Proceed by adhering a strip of masking tape across the whole top of the of the vinyl unit so that the tape is half on, half off the top edge of the vinyl lettering unit. The material and the tape have to be flat and in a straight line since you are creating a hinge. Check to see if the unit will flip up easily and return back to your chosen layout location. If it does you are ready to install. Flip the letter unit up using the masking tape hinge. Check the surface beneath to ensure no grit or dirt has found its way there. It is not a bad idea to give the surface a swipe of window cleaner just in case. Hold up until dry. If your letter unit it bigger than a foot in length here is where a friend might come in handy. Your other option if your vinyl allows, is to make scissor cuts through the carrying and backer sheets from the bottom up to the hinge while leaving the hinge itself intact. Ensure that you do not cut through any vinyl as letters, logos or horizontal details. Next reach up underneath one section and slowly peel the paper ‘backer sheet’ down from the hinge. Watch your letters to make sure they are not coming off with the backer layer. As you peel, the letters must not be touched and must be held up in place so they do not accidentally drop onto the surface and attach inappropriately. That’s where a friend holds one corner, you the other. As the backer is being peeled away, slowly and gently start letting the front carrier and letters rotate downward on the hinge. Do not let it drop and continue to hold it away. Start using your squeegee at the hinge to firmly stroke the carrier and letters against your mounting surface. Do so going sideways from the center out, first one way then the other holding the squeegee at about a 45 degree angle. Take small steps here as you stroke and attach you will also have to lower the outer edge of the carrier while peeling more of the backer away. Continue until it is all attached. The process is designed to allow air to escape from behind as you apply. The next step is to use your squeegee to firmly attach the letters by firmly stroking across each letter in multiple directions. This should be done firmly but not so harshly that you are deforming the carrying sheet. If any air bubbles are noted they should be swept towards edges of letters to allow the bubbles to escape. If you have portioned the lettering continue with each piece until they are all installed.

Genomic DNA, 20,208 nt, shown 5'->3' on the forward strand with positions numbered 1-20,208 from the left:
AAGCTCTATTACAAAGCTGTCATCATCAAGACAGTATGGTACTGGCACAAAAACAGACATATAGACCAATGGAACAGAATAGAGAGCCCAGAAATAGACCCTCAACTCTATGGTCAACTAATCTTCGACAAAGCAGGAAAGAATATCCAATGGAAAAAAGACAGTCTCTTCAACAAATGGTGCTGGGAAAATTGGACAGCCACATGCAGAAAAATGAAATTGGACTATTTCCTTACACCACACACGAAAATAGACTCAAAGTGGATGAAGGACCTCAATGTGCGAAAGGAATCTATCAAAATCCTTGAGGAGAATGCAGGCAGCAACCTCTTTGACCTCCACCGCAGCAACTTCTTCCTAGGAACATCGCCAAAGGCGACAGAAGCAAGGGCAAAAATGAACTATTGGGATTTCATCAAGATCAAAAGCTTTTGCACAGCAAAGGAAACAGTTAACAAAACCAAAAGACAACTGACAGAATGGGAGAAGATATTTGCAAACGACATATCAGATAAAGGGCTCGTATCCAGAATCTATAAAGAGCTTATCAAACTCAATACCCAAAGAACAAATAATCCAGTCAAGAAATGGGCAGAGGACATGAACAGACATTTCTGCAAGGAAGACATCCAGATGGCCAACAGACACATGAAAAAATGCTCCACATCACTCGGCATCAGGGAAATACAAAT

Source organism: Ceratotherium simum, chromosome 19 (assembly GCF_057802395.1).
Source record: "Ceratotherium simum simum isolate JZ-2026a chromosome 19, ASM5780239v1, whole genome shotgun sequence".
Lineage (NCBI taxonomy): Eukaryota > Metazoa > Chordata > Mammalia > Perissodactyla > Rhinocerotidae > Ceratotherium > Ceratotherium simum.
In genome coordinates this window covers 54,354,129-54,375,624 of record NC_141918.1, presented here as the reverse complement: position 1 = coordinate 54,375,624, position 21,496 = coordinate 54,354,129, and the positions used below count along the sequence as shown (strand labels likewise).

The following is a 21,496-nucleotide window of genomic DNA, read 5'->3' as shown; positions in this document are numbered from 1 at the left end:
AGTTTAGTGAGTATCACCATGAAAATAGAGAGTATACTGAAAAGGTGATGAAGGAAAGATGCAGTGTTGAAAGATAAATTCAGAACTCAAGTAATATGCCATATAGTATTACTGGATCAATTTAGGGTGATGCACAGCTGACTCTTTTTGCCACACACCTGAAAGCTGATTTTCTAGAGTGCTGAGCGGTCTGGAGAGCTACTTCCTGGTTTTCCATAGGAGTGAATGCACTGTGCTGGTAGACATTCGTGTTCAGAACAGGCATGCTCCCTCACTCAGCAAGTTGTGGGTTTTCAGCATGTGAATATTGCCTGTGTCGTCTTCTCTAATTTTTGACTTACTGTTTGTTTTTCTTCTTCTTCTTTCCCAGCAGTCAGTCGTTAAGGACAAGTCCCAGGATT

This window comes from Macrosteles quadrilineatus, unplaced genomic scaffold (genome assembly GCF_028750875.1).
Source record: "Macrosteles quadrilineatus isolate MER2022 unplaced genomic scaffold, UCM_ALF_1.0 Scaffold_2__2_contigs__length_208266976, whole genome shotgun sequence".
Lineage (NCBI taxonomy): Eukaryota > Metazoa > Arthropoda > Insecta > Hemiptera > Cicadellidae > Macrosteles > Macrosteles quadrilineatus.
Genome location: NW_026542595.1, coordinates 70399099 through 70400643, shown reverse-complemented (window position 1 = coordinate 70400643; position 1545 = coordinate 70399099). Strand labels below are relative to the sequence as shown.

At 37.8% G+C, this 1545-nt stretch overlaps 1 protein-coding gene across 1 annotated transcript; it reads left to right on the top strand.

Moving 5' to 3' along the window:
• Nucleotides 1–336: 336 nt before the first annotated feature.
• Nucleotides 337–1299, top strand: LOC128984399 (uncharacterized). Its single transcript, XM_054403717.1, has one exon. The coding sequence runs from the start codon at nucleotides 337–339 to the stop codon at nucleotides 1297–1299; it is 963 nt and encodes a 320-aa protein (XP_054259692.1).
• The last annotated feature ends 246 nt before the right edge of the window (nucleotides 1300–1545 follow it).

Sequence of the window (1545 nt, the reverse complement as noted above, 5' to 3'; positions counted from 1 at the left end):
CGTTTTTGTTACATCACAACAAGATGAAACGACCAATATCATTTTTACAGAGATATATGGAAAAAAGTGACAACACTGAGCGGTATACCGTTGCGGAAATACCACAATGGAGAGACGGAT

The last step is the removal of the carrying sheet. First remove the masking tape and discard in a responsible manner or reuse it. Next take a corner of the sheet and fold it completely over against itself and gently pull against the fold pulling along the surface rather than away from it. Pull gently and continuously until the entire piece is removed. The last step is to inspect for any remaining air bubbles. If any are found, lay paper over the bubble area and use the squeegee to try to work them towards whatever letter’s edge is closest to allow the air to escape. Enough of an area should be covered so that you are not squeegeeing over unprotected letters. On any stubborn bubbles use a pin to prick the vinyl and delicately stroke the bubble towards the pinprick to let the air out and adhere the vinyl. Now congratulate yourself because you are done.